Azelaic Acid and Tretinoin: Can They Be Used Together?

2023-02-13T18:56:00.200Z

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A blog article written for Slather, Apostrophe's blog, entitled Azelaic Acid and Tretinoin: Can They Be Used Together?

Angela Sheddan, DNP, FNP-BCDoctorateDegreeAmerican Board of DermatologyBoard Certified DermatologistChief Medical OfficerDermatologist100A dermatologist is a doctor who specializes in conditions involving the skin, hair, and nails. A dermatologist can identify and treat more than 3,000 conditions. These conditions include eczema, psoriasis, and skin cancer, among many others.
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General

Azelaic Acid and Tretinoin: Can They Be Used Together?

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General

Azelaic Acid and Tretinoin: Can They Be Used Together?

Medically reviewed by Angela Sheddan, DNP, FNP-BC

Written by Apostrophe Team

Last updated 2/1/2023

At some point in your childhood, our guess is you came across a movie called Ghostbusters

In the film, the guys wielded powerful laser-esque weapons to trap ghosts and ghouls, but crossing the beams could lead to chaos. 

Where are we going with this? There are many powerful tools to effectively treat skin issues and fight conditions like acne and aging. 

The thing is, many of them shouldn’t be mixed. Crossing medications could lead to skin irritation, injury, or worse. (Read: Chaos.)

Which brings us to the topic at hand. Azelaic acid and tretinoin are two powerful weapons in the treatment of acne, and they seem like they might work well together. So can you cross these streams?

The answer, surprisingly, is a qualified yes. Azelaic acid and tretinoin make quite the dynamic duo, to borrow from another superhero staple. 

To understand why, we need to look at the science behind them.

What Is Azelaic Acid?

Azelaic acid is one of several topical therapies applied to the skin to treat a variety of acne-related symptoms, but it works a bit differently from many you might already be using. 

How azelaic acid works is a little complicated, so let’s take this step by step. 

Azelaic acid is both an anti-inflammatory medication and an antibacterial medication. It is effective at decreasing swelling and redness associated with conditions like inflammatory acne and rosacea, which can make your skin look bumpy, uneven, and splotchy. 


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It’s also capable of killing the bacteria associated with mild, severe, and moderate acne in your pores.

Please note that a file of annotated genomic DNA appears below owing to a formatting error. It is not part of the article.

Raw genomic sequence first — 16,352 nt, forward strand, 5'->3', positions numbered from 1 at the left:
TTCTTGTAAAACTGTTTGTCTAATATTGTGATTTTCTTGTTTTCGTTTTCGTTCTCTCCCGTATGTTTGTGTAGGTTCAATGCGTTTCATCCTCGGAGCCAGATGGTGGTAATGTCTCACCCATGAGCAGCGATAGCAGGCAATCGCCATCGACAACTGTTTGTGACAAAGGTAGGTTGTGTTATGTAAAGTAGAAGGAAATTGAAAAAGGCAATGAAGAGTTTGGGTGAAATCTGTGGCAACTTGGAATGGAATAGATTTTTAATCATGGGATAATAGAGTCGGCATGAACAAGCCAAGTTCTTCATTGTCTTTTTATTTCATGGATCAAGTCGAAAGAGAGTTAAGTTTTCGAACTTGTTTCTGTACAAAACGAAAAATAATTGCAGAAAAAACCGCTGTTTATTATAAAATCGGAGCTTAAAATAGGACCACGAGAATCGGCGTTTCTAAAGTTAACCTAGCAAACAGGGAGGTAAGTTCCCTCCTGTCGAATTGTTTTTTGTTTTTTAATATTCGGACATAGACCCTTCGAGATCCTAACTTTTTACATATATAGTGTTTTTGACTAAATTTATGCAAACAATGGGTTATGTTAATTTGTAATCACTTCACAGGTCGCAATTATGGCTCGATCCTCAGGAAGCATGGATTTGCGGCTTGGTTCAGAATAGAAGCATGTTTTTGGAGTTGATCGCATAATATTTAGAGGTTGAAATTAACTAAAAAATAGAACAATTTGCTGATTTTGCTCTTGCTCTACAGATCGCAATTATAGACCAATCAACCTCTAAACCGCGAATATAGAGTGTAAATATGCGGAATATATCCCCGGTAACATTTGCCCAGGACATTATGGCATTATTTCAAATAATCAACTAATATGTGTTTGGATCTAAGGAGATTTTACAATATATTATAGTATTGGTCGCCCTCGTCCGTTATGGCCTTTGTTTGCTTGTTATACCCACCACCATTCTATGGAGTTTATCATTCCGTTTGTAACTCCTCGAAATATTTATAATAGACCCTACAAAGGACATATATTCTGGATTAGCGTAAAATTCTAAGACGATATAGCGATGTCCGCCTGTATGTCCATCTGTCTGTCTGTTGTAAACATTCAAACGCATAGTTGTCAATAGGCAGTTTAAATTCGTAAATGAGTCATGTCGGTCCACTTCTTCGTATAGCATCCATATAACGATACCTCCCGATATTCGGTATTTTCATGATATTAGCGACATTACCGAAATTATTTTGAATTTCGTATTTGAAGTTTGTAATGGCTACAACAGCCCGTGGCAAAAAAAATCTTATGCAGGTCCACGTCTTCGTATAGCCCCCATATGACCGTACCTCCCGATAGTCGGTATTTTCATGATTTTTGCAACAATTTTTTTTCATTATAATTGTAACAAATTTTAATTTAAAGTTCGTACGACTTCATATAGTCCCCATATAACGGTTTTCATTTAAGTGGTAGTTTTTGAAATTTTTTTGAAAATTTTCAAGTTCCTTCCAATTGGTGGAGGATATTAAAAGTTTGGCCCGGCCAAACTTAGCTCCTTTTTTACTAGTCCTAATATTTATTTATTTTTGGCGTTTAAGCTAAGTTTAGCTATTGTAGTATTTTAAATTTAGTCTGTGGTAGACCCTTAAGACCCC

Azelaic acid does this in part by decreasing the production of keratin — which essentially is a compound of proteins in your skin responsible for its structure and sometimes tougher texture. 

Tougher skin cells can cause more pore clogging, and clogged pores full of skin cells provide a food source for acne bacteria. Reducing keratin levels can help prevent that buildup.

Tretinoin and Topical Retinoids

So how does azelaic acid work alongside tretinoin? Well, to explain that we need to first establish what tretinoin is: a prescription retinoid. 

Retinoids and the retinoid forms retinol and tretinoin (Retin-A) are all a form of the vitamin-A compound frequently used in skincare products. 

These medications are used for a variety of purposes, such as evening out skin tone and reducing pigmentation and dark spots. 

They’re also frequently recommended for cosmetic concerns like aging and acne.  

Tretinoin — the generic version of Retin-A is a stronger, prescription class retinoid, and is found in products like Apostrophe tretinoin cream.

Retin-A has a higher concentration of vitamin-A and is therefore a stronger retinoid.

While there’s debate on whether you need that extra power, a healthcare professional will ultimately make that determination for you. 

What we can tell you is that the lower-strength versions can cause fewer side effects and adverse reactions. 

Side effects of retinol can include dry skin and burning sensations, and you might see peeling and photosensitivity when you begin using a retinoid. 

In higher concentrations (like those in tretinoin and prescription versions) the side effects can be more severe. However, starting slowly can help ease these side effects and they typically resolve once your skin adjusts to treatment. 

Can Tretinoin and Azelaic Acid be Used Together?

As mentioned above, the question of whether these two medications can be used side by side gets a qualified “yes” from the medical community. 

Azelaic acid and tretinoin are good to go, as long as you follow the instructions from your provider. 

One study showed that tretinoin has the ability to enhance the positive effects of topical application of azelaic acid on the skin condition melasma, which is a discoloration and patchy pigmentation condition. 


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The study revealed that applying tretinoin with azelaic acid lightened skin dark spots more effectively than using topical azelaic acid alone.

Another study looked at the duo’s effects on acne. It found that the combination of azelaic acid and tretinoin in a cream helped reduce inflammation and bacterial proliferation, manage sebum production, and moderate hyperkeratinization.

Possible Side Effects

It’s important to note that azelaic acid and tretinoin both can lead to side effects. 

While the studies mentioned above showed no significant change in side effect risk from the combination of the medications, it’s good to be aware that each comes with its own side effect risks.